Nissan Pathfinder VG30E EFI Removal

Nissan VG30i EFI Swap Part 1 – Stripping the ’95

It was finally time to tear apart the 1995 Nissan Cheapfinder project and get the EFI stuff off the engine before sending it to the scrapyard to get turned into a cube. The reason for the effort and the reason you’re likely reading this is to do an EFI Swap on your Nissan Pathfinder or Hardbody with the VG30i Throttle Body engine. Since the Pathmaker rig is a 2dr 1987 Pathfinder it sports the old VG30i and it was time for an upgrade.
Why go thru the effort you may ask? “Free” Horsepower!

Nissan VG30i vs VG30E

VG30i – 138hp/167ftlb

VG30E – 153hp/182ftlb

So in stock trim this upgrade is worth an extra 15hp and 15ftlb of torque! The engine I currently have in the Pathmaker rig has some aggressive cams, an overbore and a fresh rebuild with Thorley Headers and exhaust so I’ve got about 20hp more than those above numbers, with a bit more to get squeezed out of the ECU after a tune.

Time to start pulling apart the $300 Cheapfinder donor which is a 1995 Pathfinder, the last year of the WD21 generation.

If you don’t yet have it, head over to NicoClub.com to pick up the FSM – Factory Service Manual for your Nissan, it will answer a lot of troubleshooting questions you may have. Best of all, its totally free!

For those of you that are tired of reading already here is the list of parts you need from the EFI parts car for your swap:

Parts Removal List:

  • Air Intake and Plumbing
  • Airbox
  • Throttle Cable
  • Intake Plenum
  • Fuel Injector Rails
  • Distributor/Distributor Spacer/Spark Plug wires
  • Intake Manifold
  • Knock Sensor
  • Upper Radiator Intake Pipe
  • Valve Covers
  • Wiring Harness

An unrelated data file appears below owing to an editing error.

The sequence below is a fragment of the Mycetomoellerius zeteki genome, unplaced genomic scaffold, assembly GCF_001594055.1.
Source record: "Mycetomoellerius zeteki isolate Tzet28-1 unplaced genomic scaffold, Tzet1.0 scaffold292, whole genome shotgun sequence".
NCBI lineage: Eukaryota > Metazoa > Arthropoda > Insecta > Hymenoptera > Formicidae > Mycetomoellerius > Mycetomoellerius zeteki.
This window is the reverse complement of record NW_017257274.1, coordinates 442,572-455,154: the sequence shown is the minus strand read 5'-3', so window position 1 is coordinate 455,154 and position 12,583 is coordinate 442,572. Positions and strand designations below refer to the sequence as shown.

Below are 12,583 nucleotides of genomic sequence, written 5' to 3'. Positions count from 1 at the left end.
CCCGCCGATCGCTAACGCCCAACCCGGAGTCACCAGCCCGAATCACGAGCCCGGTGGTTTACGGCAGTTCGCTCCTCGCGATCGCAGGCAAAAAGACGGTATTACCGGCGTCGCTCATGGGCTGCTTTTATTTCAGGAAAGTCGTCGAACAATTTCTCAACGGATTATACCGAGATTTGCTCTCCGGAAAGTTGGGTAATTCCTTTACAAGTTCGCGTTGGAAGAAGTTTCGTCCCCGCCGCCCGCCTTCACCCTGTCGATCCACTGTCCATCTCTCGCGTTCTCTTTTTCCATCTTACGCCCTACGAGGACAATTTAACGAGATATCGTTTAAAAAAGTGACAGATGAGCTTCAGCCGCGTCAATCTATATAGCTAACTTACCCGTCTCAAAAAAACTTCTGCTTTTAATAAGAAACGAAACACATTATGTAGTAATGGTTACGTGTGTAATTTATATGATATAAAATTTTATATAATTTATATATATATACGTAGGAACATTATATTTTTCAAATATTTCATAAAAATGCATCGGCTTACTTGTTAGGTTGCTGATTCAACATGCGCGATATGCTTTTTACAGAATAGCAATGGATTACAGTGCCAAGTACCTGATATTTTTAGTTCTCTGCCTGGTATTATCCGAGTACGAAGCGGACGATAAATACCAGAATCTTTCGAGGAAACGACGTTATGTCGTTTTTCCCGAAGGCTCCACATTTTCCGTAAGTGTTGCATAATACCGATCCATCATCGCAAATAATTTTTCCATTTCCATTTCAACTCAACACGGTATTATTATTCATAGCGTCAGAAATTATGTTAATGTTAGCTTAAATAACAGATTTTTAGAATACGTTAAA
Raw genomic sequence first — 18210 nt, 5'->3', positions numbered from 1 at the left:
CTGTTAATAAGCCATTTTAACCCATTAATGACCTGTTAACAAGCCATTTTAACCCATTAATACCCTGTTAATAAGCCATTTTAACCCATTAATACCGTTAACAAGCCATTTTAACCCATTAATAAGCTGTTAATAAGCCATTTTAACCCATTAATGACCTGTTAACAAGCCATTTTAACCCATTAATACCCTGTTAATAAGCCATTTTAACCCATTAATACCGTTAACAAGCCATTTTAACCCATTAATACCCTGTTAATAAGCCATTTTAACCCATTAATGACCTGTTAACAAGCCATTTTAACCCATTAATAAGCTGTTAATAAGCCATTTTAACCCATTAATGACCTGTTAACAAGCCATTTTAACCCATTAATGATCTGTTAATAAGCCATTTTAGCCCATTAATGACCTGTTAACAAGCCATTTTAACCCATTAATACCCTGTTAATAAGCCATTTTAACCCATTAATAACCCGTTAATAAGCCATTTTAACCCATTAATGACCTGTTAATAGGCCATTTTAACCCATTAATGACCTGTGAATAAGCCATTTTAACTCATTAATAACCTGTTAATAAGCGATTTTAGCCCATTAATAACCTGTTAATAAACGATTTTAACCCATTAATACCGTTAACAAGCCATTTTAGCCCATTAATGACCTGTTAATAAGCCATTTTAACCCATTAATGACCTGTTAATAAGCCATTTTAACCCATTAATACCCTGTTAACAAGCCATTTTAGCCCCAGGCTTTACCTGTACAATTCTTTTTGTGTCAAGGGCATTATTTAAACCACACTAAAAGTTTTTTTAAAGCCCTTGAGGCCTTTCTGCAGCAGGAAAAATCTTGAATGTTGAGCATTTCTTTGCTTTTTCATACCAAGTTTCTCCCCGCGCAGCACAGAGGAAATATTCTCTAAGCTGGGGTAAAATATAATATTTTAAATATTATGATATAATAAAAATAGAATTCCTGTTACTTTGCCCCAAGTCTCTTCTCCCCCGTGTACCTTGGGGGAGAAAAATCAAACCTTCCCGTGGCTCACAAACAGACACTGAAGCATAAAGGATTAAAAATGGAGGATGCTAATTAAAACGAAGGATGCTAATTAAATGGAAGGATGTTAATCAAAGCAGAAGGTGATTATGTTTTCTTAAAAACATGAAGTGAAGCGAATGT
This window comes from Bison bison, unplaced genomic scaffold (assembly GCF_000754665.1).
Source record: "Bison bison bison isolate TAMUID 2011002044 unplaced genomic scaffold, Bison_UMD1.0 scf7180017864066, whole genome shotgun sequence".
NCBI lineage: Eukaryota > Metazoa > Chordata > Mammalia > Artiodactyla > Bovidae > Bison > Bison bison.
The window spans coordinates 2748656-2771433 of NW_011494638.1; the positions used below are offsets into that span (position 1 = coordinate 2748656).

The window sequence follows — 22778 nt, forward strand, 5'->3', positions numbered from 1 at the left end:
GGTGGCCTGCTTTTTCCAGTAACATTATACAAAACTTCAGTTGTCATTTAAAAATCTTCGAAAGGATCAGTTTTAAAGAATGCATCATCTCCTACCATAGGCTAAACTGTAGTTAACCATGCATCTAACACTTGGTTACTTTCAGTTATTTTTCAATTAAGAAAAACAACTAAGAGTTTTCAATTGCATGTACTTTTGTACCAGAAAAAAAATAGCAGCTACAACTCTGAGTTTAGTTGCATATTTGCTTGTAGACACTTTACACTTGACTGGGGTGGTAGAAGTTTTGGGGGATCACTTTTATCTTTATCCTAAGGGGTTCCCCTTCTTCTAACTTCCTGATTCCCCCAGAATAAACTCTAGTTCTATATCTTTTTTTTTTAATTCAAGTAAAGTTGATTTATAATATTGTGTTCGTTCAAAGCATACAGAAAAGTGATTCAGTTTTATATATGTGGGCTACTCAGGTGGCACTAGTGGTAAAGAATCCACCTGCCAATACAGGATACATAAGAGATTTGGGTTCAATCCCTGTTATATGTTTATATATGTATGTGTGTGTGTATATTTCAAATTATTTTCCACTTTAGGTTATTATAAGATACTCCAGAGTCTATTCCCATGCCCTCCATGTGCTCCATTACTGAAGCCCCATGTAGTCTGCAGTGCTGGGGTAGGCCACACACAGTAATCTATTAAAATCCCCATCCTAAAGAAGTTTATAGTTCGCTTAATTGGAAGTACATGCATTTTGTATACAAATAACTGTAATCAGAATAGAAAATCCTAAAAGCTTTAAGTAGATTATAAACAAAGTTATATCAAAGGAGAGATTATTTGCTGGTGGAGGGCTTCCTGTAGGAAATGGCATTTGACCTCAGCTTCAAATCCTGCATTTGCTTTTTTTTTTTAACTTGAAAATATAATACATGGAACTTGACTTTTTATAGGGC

• Ecu
  • Gauge Pod/Dash
  • Transmission Speed Sensor
  • O2 Sensor

A few tips for pulling parts off a don0r vehicle, ziploc bags are your friend. Take the bolts from every component and put them in their own labelled bag. Later when you’re reinstalling you’ll thank me. Electrical connections should be labelled with tape on both sides of the connectors. If you don’t know the name of the part at least name one of the close components, it will help later.

Lets dive into the tear down.

First thing off should be the airbox and the air intake plumbing including MAF. The MAF has the first of the dreaded Nissan metal clip connectors and the secret to removing them is to slip a knife or a small screwdriver in behind the wire and pop it off like the pictures below.

Next on the list remove the throttle cable and any wires connected to the top of the intake plenum. Then remove the 5 cap screws that hold the plenum to the intake manifold. There is a few hoses and wires that are connected near the back that you’ll have to pop off before lifting the plenum too far up.
Once the plenum is off remove the fuel rails, distributor, spacer underneath the distributor, spark plug wires